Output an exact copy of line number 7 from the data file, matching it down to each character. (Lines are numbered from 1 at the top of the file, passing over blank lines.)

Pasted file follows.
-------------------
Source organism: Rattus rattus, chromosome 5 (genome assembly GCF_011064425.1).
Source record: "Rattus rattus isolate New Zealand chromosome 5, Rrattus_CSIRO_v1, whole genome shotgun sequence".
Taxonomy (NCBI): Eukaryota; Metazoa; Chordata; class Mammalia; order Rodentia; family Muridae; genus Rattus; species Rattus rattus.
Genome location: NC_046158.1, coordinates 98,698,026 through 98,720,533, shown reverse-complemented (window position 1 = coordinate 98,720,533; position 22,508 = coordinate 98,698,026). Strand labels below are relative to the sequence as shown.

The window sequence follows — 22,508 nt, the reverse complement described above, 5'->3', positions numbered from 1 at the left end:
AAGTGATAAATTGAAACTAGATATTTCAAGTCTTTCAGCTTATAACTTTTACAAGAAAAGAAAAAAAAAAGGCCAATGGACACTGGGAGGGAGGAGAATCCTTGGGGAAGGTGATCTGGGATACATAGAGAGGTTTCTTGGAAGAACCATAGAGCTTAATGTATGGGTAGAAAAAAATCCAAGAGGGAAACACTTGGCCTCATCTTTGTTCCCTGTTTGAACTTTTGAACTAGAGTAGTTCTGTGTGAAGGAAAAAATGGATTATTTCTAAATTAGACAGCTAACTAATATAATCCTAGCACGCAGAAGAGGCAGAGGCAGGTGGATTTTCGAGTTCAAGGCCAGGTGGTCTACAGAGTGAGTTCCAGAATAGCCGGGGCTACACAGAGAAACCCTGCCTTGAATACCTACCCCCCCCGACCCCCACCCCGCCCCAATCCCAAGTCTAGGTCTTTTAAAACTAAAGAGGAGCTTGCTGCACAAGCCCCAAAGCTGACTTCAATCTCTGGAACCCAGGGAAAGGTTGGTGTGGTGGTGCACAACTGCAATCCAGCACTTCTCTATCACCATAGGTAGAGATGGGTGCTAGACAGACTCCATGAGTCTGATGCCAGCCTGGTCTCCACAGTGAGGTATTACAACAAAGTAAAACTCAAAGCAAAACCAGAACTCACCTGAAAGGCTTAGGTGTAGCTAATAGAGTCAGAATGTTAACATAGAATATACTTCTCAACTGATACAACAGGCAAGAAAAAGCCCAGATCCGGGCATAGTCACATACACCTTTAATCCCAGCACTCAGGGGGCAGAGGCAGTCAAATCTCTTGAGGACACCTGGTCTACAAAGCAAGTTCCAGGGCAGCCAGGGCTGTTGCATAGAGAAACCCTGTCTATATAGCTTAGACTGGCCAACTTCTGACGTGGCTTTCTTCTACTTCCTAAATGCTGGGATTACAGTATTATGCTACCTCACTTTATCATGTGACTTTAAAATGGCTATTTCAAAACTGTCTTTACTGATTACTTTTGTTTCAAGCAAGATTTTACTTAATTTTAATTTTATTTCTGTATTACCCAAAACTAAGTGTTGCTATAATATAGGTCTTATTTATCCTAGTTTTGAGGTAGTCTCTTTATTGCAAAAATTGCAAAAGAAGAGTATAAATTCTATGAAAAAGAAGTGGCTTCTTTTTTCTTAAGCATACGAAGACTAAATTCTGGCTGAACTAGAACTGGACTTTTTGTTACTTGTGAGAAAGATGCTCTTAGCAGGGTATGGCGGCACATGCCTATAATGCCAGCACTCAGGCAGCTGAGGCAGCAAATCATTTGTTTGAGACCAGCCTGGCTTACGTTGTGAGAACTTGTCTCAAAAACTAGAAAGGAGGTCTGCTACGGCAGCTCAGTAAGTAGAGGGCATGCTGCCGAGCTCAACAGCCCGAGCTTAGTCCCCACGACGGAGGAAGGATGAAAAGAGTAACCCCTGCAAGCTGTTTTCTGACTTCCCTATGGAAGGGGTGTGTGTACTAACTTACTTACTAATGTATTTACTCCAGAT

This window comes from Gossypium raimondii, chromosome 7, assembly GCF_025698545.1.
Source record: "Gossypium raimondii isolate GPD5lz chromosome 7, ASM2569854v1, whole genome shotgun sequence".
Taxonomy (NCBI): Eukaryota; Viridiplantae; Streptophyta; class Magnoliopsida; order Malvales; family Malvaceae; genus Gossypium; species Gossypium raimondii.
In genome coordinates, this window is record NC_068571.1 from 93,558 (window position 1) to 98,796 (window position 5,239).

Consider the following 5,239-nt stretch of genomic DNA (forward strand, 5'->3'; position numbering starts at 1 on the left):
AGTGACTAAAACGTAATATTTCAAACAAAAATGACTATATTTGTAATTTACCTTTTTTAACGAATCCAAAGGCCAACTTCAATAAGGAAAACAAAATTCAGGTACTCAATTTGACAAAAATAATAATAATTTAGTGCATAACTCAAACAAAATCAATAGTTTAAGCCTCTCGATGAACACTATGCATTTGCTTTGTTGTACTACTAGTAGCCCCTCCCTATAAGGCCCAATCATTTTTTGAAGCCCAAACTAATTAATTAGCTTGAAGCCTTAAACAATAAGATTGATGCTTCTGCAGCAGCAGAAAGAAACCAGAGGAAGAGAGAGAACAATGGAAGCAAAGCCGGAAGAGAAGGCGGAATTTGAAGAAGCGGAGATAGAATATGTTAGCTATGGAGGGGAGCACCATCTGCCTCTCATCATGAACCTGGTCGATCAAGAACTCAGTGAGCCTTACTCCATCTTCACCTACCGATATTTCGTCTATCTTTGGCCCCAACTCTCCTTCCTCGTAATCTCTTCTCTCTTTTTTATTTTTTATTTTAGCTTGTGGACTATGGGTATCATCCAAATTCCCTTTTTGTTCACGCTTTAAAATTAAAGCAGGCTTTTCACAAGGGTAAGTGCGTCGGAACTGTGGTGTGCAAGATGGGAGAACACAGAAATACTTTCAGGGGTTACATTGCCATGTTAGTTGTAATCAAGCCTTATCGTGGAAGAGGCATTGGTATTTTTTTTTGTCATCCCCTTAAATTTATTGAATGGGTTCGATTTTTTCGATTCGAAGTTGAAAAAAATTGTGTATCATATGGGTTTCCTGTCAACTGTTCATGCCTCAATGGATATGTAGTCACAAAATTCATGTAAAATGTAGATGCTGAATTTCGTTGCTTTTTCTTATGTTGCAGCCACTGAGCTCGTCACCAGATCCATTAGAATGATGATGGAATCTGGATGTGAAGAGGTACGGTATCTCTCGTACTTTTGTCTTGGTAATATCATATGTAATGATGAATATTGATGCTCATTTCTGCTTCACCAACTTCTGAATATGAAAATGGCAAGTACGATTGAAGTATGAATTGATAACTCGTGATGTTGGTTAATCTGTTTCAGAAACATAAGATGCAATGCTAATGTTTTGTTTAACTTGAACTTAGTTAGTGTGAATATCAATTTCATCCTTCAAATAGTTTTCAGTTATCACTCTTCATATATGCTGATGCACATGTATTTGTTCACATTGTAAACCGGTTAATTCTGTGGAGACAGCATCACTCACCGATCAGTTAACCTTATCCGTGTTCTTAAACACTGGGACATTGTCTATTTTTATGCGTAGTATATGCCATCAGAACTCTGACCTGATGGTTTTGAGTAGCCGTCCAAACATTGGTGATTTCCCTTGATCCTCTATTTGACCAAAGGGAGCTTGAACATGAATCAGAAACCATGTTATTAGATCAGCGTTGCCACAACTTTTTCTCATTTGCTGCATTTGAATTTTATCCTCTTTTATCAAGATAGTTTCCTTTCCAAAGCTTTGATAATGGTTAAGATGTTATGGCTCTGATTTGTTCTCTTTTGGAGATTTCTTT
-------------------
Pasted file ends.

This window comes from Gossypium raimondii, chromosome 7, assembly GCF_025698545.1.